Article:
Blueprint Power CEO Robyn Beavers – now a key part of BP’s plans after the start-up's acquisition by the supermajor – can already claim a role in energy transition history after helping switch on the billionaire founders of Google to the virtues of green power in the tech behemoth’s early days.

Beavers, who co-founded commercial buildings-focused distributed energy technology start-up Blueprint in 2017, spent the four years to 2008 working at Google, including as an executive assistant reporting to Larry Page and Sergey Brin at a time when the company was expanding exponentially and “they were becoming billionaires”.

With an interest in building decarbonisation that “predated chief sustainability officers or any of those things”, Beavers began exerting her influence on Google’s fast-growing operational base by “sneaking in green building features and energy efficiency aspects. I knew them well enough to know they would like it. They loved it, and wanted more,” she told Recharge, describing the freedom she was given to pursue her enthusiasm as “very Google”.

With a pioneering 2007 corporate solar installation she managed at Google’s HQ, and the tech titan’s continuing status as one of the world’s largest backers of clean energy as a legacy, Beavers’ career continued at wind group Vestas, where she launched the WindMade scheme, and NRG Energy, where she led its ‘Station A’ operation to explore market-disrupting opportunities for the US utility giant.

Beavers’ spell at NRG in 2014 earned the then 33-year-old Beavers a place on Recharge’s 4040 list of young new energy pioneers.

Building 'grid interactive entities'

As Blueprint takes its place in BP’s Launchpad portfolio of start-ups, and a key role in the oil & gas supermajor’s energy transition plans, the civil engineering graduate with an MBA from Stanford aims to show on a US-wide and global scale what she claims the start-up has already proved in New York – how giant commercial buildings can collectively be a significant force in the urban energy transition.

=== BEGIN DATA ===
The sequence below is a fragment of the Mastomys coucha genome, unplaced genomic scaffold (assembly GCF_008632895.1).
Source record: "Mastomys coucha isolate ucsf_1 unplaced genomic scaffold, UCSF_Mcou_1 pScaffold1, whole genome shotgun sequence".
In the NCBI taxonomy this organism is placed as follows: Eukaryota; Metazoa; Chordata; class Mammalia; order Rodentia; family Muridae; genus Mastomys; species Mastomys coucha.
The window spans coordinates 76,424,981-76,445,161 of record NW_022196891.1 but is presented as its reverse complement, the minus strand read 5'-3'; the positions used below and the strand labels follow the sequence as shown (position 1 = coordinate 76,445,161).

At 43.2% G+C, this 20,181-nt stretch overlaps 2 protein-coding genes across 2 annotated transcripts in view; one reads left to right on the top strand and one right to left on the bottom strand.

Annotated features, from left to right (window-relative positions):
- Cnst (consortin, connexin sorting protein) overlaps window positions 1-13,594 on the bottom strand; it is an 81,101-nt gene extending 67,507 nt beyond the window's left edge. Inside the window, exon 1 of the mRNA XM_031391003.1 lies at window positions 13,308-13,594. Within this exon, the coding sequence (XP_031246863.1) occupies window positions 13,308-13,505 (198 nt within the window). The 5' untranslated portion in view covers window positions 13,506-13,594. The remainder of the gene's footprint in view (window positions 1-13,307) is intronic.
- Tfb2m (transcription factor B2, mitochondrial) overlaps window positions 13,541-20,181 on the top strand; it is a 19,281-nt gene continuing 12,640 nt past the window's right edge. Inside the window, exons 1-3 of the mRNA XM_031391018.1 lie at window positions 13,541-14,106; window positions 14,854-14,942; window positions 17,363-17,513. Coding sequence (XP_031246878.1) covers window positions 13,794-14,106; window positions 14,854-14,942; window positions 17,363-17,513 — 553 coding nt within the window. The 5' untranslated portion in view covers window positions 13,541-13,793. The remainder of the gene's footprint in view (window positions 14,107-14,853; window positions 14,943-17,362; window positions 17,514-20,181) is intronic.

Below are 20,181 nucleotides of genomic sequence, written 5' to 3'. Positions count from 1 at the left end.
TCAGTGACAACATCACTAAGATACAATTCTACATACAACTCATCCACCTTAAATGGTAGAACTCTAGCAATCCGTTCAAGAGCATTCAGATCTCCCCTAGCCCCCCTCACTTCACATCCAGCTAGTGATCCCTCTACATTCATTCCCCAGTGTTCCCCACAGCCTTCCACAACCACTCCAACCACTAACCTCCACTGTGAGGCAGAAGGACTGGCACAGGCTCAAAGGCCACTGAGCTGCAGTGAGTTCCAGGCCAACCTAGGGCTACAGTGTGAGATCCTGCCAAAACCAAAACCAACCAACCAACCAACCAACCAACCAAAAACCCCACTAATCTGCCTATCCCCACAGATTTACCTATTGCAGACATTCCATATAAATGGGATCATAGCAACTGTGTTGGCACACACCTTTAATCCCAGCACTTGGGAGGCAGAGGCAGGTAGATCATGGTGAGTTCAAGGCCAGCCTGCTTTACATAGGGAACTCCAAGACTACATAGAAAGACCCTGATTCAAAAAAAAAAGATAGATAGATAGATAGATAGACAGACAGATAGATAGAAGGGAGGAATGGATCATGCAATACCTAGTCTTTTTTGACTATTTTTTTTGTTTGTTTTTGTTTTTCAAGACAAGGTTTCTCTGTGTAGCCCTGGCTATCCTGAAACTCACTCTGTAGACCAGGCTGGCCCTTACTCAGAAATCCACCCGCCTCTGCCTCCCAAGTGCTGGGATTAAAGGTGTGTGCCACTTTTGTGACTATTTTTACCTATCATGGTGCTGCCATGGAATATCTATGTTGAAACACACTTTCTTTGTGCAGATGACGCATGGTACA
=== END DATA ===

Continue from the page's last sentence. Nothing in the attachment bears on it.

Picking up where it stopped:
The company’s advanced algorithms and services aim to unlock the individual and collective potential of the fast-growing number of commercial buildings adopting on-site generation – notably via solar PV and battery storage technologies – as part of a push to decarbonise a real estate sector it cites as responsible for 28% of global greenhouse gas emissions.

“We help transform buildings into grid-interactive entities, that can generate, store and sell power,” Beavers said, predicting that such capabilities will become “ubiquitous” in new-build commercial property alongside a “healthy retrofit market” for existing stock.

“Aggregated it becomes significant. That aggregated flexible capacity is very valuable when thinking about how it pairs with large-scale wind supply or other [energy trading] strategies.”